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Oxfordshire Oddity

On a quintessential English summer's day, with the sun blazing out of a deep blue sky, I had the choice of sitting inside in the dark, watching England succumb magnificently to the South Africans in the Second Test, or doing something constructive. Either way, it would probably involve beer. Increasingly fascinated with peeling back the layers of Oxfordshire's history (and increasingly frustrated with our run scoring ability), out came the Landranger, and I found an earthwork I had never noticed before . . . Bladon Round Castle.

Fortunately, what appeared to be a little gem was within easy cycling distance of Oxford, made even easier by the wonderfully hot weather, and off I set in eager anticipation. Trundling into Bladon - burial place of Sir Winston Churchill and hordes of other Spencers/Churchills - it didn't take long to slog up the steep hill to Bladon Heath. Not entirely certain about which way to proceed, but was able to accost a very pleasant lady who advised me on the best entry point to the woodland that hid the Round Castle. She did say she'd never found it herself, but definitely knew of it whereabouts.

Shortly, traipsing along a ridge that afforded a good view over north-east Oxfordshire, I was surprised by the amount of non-mechanical silence around me - the hum of the A44 was very muted, and the loudest noise was the swishing of my boots through the grassy pasture. Everything was hot and still, except for the grasshoppers and crickets, who chirruped, whirred and sawed away fit to burst. The heat ensured I was already glowing brilliantly, as only ladies do . . .

I had been advised to look for a gap in a fence before a gate, but as ever, had veered slightly off course (if anyone would like to buy me a full set of 1:25,000 maps, I would be eternally grateful), and spent twenty minutes tramping through two fields before finally picking up the right path in the woodland. This was not all bad, however, as I flushed out a young and handsome muntjak stag; we spent several minutes observing each other before he bounded off incredibly gracefully into the wood, melting into the undergrowth. Fab.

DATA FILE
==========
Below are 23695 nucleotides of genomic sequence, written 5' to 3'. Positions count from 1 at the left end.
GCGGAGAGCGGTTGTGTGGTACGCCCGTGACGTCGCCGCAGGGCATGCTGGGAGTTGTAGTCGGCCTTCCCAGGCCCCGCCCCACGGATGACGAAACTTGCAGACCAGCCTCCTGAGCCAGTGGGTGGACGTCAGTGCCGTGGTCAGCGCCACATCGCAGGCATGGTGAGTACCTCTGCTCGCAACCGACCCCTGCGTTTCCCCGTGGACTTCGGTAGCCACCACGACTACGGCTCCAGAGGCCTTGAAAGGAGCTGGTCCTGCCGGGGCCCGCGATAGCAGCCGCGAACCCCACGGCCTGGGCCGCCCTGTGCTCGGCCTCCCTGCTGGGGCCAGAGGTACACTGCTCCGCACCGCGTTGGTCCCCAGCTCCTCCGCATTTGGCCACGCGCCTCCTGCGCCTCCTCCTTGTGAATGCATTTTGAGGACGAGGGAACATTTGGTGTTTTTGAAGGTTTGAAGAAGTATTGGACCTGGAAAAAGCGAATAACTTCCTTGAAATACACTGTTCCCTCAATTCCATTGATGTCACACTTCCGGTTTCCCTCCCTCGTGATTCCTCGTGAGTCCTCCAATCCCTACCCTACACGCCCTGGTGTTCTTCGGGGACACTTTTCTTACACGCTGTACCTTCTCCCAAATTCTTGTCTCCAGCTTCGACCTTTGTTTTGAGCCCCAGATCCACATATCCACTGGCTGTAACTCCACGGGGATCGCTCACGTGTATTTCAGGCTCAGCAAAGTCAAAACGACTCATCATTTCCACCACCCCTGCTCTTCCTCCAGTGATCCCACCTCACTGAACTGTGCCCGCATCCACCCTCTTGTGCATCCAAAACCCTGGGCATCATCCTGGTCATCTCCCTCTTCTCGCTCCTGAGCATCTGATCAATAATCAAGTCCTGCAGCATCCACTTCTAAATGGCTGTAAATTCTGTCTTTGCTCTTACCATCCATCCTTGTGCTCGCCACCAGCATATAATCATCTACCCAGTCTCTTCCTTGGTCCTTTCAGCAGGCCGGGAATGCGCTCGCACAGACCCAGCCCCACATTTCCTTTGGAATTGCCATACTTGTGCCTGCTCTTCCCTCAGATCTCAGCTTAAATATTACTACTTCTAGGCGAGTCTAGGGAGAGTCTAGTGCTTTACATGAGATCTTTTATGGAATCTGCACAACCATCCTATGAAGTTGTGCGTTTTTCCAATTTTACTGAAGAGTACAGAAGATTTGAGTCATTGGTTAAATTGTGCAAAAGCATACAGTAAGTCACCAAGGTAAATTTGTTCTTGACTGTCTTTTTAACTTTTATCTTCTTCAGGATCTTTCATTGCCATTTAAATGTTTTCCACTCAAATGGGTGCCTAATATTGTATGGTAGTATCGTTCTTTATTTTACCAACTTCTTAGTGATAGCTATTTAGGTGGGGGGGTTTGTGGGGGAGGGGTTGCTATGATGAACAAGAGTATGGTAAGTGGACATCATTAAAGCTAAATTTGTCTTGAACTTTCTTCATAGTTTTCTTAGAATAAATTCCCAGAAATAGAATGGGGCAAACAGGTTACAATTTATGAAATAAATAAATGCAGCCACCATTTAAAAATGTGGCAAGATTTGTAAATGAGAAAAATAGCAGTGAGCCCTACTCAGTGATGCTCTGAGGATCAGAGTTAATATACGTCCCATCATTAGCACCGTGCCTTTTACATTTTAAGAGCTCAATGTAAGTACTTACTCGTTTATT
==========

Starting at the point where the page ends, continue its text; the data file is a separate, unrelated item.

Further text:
After much dead-ending, I found a path through the tangled, silent and forbidding woodland that led to a private road, which in turn, led directly to the Round Castle. Sure enough, after five minutes ambling along the tarmac, and past the reservoir, I came to a gate across the road. Skipping over this obstacle, I moved deeper into the still and brooding woods. Above me, a kestrel or sparrowhawk kewwed plaintively. Just as I reached the site of the Round Castle, another bird's alarm call screeched through the heavy atmosphere, soon followed by enthusiastic kewwing from the raptor - clearly, a murder had taken place. This ominous event suited what I ran into, as it was certainly not what I had envisaged.

Bladon Camp — Fieldnotes

A massive thicket of vegetation laid before me, all the plants about 4.5-5’ high, with the exception of a single leggy tree standing gallantly from the centre of the circle. Dense didn’t come into it; and even more intriguingly, a very solid wire, timber and metal fence was built round the circumference of the site. The whole thing was inpenetrable.

The size of this pen was so vast, it had to be constructed on the line of the earthwork; but I couldn’t help wonder what the hell it was supposed to hold. It wasn’t a pheasant pen, as the height was too short, so after walking round half of it, I concluded that due to the construction of the access gate, it was intended for wild boar. Either that, or the estate are breeding compsognathus dinosaurs on the quiet.

As it was extremely hot, and I was sweating like a horse, I decided to retrace my steps, and head for The White House pub in Bladon. I thirsted for an ice-cold lager, and felt I’d earnt it, all things considered.

Bit of a disappointment, but a nice walk.

Later, sitting in the garden of The White House, sharing my beer with a wasp the size of a wren (a hornet, Jane told me later), I reflected on this unusual use of an Iron Age earthwork. I would love to know what the earthwork look liked beneath the thicket and fencing; as originally, it must have commanded splendid views of the surrounding area, and across to the rich neolithic homeland of north-west Oxfordshire. Meanwhile, I shall be like Obelix, and keep an eye open for locally-produced boar in Oxford's Covered Market . . . !
treaclechops Posted by treaclechops
4th September 2003ce
Edited 30th September 2003ce

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